Around Christmas I did a Zoom reading and discussion of “A Life of Her Own” with the delightful members of the Central Missouri Region of JASNA — the Jane Austen Society of North America. They also asked me to toast Miss Austen’s 247th birthday — an honor I’ll never forget. Here is what I said:
Today we celebrate the birthday, the life, and the extraordinary career of Jane Austen. While we all are conversant with her writing, I thought it might be refreshing for us to hear from some of the people with whom Jane worked.
I found Elinor Dashwood Ferrars outside the Delaford Rectory, collecting sprays of holly with bright red berries to decorate the house and church for Christmas. I asked what she had learned from Miss Austen during their collaboration.
“Oh, she was wonderful! I have never met anyone – lady or gentleman – with such discernment. In the bleak time when I expected Edward to marry elsewhere, Miss Austen counseled me not to despair, that people change. ‘Know your own happiness,’ she said. ‘You want nothing but patience –or give it a more fascinating name, call it hope.’ She was so wise – I will never forget her.”
I next traveled to Hartfield to speak to Emma Woodhouse Knightley, but was disappointed to find that she and her husband were traveling in Scotland. As I walked back to Highbury, the large and populous village, I saw Miss Bates looking in a shop window, and I introduced myself.
When I asked her opinion of Miss Jane Austen, her characteristic smile became even broader and her eyes gleamed. “Dear Miss Austen! She is such a treasure! She has taught me that all people, no matter what their station, deserve to be respected. And once Miss Austen came to my rescue.
“That was when Miss Woodhouse teased me on Box Hill, when a game was proposed for everyone in the party to say one thing clever, or two things moderately clever, or three things very dull indeed. I said I would be sure to say three dull things as soon as I ever opened my mouth. But Emma mocked me, saying ‘There may be a difficulty: you will be limited to just three.’
“I was quite pained, and it was Miss Austen who saw my tears. She immediately sent Mr. Knightley to remonstrate with Emma for her insolence and lack of feeling. That incident made Emma aware that she had been cruel to me. But we made things up. And now dear Emma – she won’t let me call her Mrs. Knightley; she says our friendship is too close for that; isn’t she a treasure?”
I had written to Elizabeth Bennet Darcy to ask for an appointment, and to my delight I was invited to meet her at Pemberley. A maid showed me to the elegant morning room, where I was met with a beautiful tea service and Mrs. Darcy. When I asked her to tell me the most important thing Miss Austen had done for her, she laughed.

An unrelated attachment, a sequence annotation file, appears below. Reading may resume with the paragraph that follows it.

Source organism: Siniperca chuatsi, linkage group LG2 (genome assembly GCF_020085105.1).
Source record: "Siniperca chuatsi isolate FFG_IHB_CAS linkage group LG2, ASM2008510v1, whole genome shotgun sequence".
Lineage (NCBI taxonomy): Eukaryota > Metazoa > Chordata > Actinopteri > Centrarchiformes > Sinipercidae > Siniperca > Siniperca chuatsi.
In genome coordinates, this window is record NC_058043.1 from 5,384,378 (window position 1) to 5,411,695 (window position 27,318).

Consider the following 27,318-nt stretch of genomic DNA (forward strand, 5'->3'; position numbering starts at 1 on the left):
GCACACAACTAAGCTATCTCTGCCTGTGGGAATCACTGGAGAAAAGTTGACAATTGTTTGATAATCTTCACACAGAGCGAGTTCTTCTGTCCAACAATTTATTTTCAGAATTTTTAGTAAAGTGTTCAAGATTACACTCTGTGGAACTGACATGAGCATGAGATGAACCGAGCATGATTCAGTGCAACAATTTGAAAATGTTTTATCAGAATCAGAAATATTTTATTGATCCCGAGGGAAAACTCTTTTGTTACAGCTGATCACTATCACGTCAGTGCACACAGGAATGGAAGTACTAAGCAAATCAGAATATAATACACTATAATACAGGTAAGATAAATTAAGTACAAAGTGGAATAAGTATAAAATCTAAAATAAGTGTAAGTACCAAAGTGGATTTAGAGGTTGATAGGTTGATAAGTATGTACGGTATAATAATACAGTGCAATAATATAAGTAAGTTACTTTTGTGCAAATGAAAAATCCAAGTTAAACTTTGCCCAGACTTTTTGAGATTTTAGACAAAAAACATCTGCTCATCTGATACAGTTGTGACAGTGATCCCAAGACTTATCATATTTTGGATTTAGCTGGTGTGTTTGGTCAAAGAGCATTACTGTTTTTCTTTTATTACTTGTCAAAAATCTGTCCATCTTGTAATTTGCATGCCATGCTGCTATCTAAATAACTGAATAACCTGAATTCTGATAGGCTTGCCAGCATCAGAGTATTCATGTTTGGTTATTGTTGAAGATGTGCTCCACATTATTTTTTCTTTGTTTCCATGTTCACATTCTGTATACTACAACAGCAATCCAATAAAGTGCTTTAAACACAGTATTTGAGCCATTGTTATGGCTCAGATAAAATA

“It would be easier to list the things she hadn’t done, for without her I would never have married the perfect man or lived in this magnificent home.
“One of the most important blessings Miss Austen bestowed on me was my family. While I loved them all, my sister Jane was dearest. Of course ones parents are most important to children, but my mother was obsessed with finding us husbands and didn’t seem to care who they were.
“Her manners often were embarrassing, and my father did not engage much with any of my sisters, excepting Jane and myself. And so Miss Austen built a home and family which was imperfect – but that was very clever of her. It demonstrated that children of the same couple can be very unlike in nature, that children are independent souls who think they know the world long before they do if not carefully guided. Have you heard about the debacle caused by my sister, Lydia?”
I nodded. “Well, then, we need not resurrect that piece of trouble.
My numerous imperfections are obvious to any reader. I cannot bow to people of higher class if they try to dictate how others should live. Thanks to Miss Austen, I had a long and lovely time debating everything Lady Catherine de Bourgh pronounced as to my unworthiness to marry her nephew. Miss Austen used Lady Catherine’s diatribe to make Darcy and me understand the eternal depth of our love. I know of no other couple who are as perfectly happy as we. Of course,” she smiled mischievously, “he sometimes needs a bit of correction.”
When we read Miss Austen’s books, we become so eager to be entertained by her characters and her prose we don’t always pay sufficient attention to the living gifts she offers. Patience, treating the poor with respect and helpfulness, understanding the needs of children – all of these are just a few of Jane’s teachings.
So please raise your glass to celebrate the unsurpassed writer whose work has lasted nearly 250 years and who has become a dear friend and model for us all.